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Michael Rowley
01-23-2006, 03:25 PM
'The yogh, a letter not found on modern keyboards. The letter, encoded in Unicode at 021C for upper case and 012D for lower case is included in the Windows Vista version of Times New Roman, Arial and the UI fonts, so maybe we'll see a yogh renaissance?'

This short piece, taken from Microsoft's typography pages, was occasioned by the recent prominence of Sir Menzies ('Ming') Campbell in the UK news. There is a link to the BBC's article on the yogh, which occurs in the Scottish name Menzies disguised as a z. (You all know that, don't you?)

John Spragens
01-24-2006, 05:29 PM
Can you link to the article?

Howard White
01-25-2006, 11:40 AM
Can you link to the article?

I can:

http://news.bbc.co.uk/1/hi/magazine/4595228.stm

HW

Michael Rowley
01-25-2006, 02:11 PM
John:

'Can you link to the article?'

I see you've been given the link to the article, but a more general link is this:

http://www.microsoft.com/typography/default.mspx

Just follow the link to 'Links, news, . . .' and you'll see all the links that Microsoft has gathered. The snippets are always bang up to date, and go back quite far.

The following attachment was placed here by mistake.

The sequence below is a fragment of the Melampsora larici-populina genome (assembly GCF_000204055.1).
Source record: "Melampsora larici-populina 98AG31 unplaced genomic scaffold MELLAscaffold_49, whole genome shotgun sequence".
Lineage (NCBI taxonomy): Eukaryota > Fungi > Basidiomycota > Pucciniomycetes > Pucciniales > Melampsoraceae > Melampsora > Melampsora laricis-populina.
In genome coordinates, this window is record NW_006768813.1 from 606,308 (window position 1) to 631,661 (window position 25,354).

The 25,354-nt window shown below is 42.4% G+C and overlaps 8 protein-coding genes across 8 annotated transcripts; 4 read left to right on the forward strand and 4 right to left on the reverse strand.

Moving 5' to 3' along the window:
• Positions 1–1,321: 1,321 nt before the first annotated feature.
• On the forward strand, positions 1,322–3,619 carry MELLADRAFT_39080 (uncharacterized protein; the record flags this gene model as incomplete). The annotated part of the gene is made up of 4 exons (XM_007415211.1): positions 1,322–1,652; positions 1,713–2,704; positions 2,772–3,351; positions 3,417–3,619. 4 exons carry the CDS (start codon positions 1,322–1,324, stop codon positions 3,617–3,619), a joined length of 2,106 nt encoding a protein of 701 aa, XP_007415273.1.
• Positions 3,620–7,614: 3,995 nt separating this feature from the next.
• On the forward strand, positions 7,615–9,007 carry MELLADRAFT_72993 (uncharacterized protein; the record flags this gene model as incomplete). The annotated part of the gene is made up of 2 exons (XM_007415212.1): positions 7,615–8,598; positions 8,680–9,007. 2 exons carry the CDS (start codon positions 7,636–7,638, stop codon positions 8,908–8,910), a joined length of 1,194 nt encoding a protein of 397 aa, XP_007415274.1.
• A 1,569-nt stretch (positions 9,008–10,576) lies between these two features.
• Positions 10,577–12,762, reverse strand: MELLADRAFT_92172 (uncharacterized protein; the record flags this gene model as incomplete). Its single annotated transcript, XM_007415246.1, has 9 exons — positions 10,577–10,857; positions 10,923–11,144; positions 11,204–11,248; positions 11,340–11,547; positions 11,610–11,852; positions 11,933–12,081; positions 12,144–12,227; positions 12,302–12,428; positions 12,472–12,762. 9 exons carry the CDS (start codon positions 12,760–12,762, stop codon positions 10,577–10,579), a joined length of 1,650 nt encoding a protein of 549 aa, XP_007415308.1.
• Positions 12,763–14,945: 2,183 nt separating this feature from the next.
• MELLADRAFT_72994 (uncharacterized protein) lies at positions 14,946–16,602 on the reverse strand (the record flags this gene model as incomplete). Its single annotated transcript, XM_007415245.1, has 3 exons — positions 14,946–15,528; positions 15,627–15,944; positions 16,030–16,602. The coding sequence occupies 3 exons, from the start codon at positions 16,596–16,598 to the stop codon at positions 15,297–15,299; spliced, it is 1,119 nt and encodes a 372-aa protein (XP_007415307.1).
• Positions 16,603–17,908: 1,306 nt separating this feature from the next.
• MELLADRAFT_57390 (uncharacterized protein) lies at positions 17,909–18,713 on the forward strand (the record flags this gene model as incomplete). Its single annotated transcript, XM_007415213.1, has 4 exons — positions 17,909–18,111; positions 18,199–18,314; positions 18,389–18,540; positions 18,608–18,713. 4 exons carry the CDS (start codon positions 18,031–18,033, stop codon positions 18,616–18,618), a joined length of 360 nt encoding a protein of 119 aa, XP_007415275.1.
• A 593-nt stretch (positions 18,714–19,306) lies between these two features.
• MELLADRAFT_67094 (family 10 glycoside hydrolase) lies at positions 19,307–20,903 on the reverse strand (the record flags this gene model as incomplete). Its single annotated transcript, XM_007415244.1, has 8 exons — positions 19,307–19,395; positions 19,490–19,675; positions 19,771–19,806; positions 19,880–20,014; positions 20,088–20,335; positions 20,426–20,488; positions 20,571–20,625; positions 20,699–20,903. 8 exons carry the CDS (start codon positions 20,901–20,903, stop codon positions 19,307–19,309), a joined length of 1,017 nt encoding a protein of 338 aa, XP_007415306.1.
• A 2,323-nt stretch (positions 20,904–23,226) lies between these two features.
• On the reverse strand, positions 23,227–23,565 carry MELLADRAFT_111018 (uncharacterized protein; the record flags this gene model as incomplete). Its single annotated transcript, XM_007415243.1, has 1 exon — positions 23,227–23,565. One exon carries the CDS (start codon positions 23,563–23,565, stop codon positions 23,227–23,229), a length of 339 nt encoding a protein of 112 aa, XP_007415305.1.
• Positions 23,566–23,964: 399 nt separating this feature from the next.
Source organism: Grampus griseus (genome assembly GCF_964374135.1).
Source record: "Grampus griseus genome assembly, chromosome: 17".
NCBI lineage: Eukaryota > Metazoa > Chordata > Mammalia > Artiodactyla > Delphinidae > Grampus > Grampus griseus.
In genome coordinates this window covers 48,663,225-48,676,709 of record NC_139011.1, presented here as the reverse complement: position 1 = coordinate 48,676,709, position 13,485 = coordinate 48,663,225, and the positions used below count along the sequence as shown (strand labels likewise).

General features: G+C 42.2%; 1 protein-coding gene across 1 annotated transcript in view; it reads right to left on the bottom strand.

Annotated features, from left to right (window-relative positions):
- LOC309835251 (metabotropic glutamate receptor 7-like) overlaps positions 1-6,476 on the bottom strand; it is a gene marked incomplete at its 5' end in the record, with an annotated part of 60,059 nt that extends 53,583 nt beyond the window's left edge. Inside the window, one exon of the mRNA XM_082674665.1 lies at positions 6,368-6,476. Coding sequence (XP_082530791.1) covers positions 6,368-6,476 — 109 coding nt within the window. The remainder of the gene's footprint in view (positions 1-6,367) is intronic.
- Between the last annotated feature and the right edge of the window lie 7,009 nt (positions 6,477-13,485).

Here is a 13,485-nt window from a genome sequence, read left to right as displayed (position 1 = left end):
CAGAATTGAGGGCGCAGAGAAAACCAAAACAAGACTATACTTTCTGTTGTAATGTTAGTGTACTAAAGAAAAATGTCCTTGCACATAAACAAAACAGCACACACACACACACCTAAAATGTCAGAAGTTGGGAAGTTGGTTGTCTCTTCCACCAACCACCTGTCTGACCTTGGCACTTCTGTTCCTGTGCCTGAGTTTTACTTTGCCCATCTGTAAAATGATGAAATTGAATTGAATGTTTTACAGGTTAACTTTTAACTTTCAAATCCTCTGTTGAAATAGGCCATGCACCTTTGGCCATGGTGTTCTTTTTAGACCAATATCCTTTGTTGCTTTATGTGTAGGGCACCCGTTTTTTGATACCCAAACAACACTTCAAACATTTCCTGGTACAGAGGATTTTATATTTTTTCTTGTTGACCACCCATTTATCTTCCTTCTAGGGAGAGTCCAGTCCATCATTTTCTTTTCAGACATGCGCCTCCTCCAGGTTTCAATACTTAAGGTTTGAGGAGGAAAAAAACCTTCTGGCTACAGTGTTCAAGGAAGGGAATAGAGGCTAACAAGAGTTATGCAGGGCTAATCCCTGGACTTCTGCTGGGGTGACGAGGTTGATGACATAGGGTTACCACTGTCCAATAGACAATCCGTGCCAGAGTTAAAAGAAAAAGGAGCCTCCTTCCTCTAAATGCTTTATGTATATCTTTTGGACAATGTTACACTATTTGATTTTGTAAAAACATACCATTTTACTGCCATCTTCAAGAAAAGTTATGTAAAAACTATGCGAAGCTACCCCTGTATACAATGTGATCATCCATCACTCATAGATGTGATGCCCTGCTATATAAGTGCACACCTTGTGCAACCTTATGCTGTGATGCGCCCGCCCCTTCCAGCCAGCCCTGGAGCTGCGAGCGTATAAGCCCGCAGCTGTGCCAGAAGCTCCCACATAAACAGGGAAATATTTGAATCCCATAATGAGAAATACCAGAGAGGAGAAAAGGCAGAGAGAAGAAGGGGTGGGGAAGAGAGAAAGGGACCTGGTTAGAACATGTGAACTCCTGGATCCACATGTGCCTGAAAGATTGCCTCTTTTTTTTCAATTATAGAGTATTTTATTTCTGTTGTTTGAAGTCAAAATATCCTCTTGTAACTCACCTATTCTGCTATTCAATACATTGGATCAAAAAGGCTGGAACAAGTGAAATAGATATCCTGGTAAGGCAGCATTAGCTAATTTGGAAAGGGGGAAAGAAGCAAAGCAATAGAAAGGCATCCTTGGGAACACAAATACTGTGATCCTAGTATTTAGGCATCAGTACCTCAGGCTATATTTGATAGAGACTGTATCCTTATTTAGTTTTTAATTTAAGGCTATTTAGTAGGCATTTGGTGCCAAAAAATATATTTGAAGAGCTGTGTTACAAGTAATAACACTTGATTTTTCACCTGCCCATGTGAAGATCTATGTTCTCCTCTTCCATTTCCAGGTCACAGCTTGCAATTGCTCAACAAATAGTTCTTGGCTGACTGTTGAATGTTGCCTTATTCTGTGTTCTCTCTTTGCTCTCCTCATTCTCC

John Spragens
02-01-2006, 05:14 PM
Thanks. And thanks to Michael for the tip on the MS page.

Glad I don't have to pronounce those languages of the isles. Have a friend in Wales ... and no clue how to pronounce the place names I see in her address.

Michael Rowley
02-02-2006, 09:05 AM
John:

'Glad I don't have to pronounce those languages of the isles'

There are one or two Scots words and the odd name (such as Menzies) in which the 'z' has been substituted for the obsolete yogh, but generally the yogh is used only in Anglo-saxon etc. The yogh became 'news' because Sir Menzies Campbell was in the UK news recently, and he is known to acquaintences as Ming. I don't suppose his name made much of a splash in US news!

dthomsen8
02-15-2006, 05:44 AM
Glad I don't have to pronounce those languages of the isles. Have a friend in Wales ... and no clue how to pronounce the place names I see in her address.

Land developers in the 19th century took place names from Wales for places in the Philadelphia suburbs, leaving modern visitors puzzling over Bryn Mawr, Bala Cynwyd, Llanarch, and the like today. There is one I cannot say, either, but I don't quite remember how to spell it. Maybe I can find it on a map, though.

Michael Rowley
02-15-2006, 11:46 AM
'Land developers in the 19th century took place names from Wales for places in the Philadelphia suburbs'

The only name I recognize (but don't know how to pronounce) is Brynmawr (one word), but I can help myself by consulting the BBC Pronouncing Dictionary of British Names, which costs very little and can help public speakers' and others' suffering embarassment. I don't know whether there's an American equivalent, but there should be, because the American pronunciation of French, Spanish, Red Indian, etc. names can be difficult too.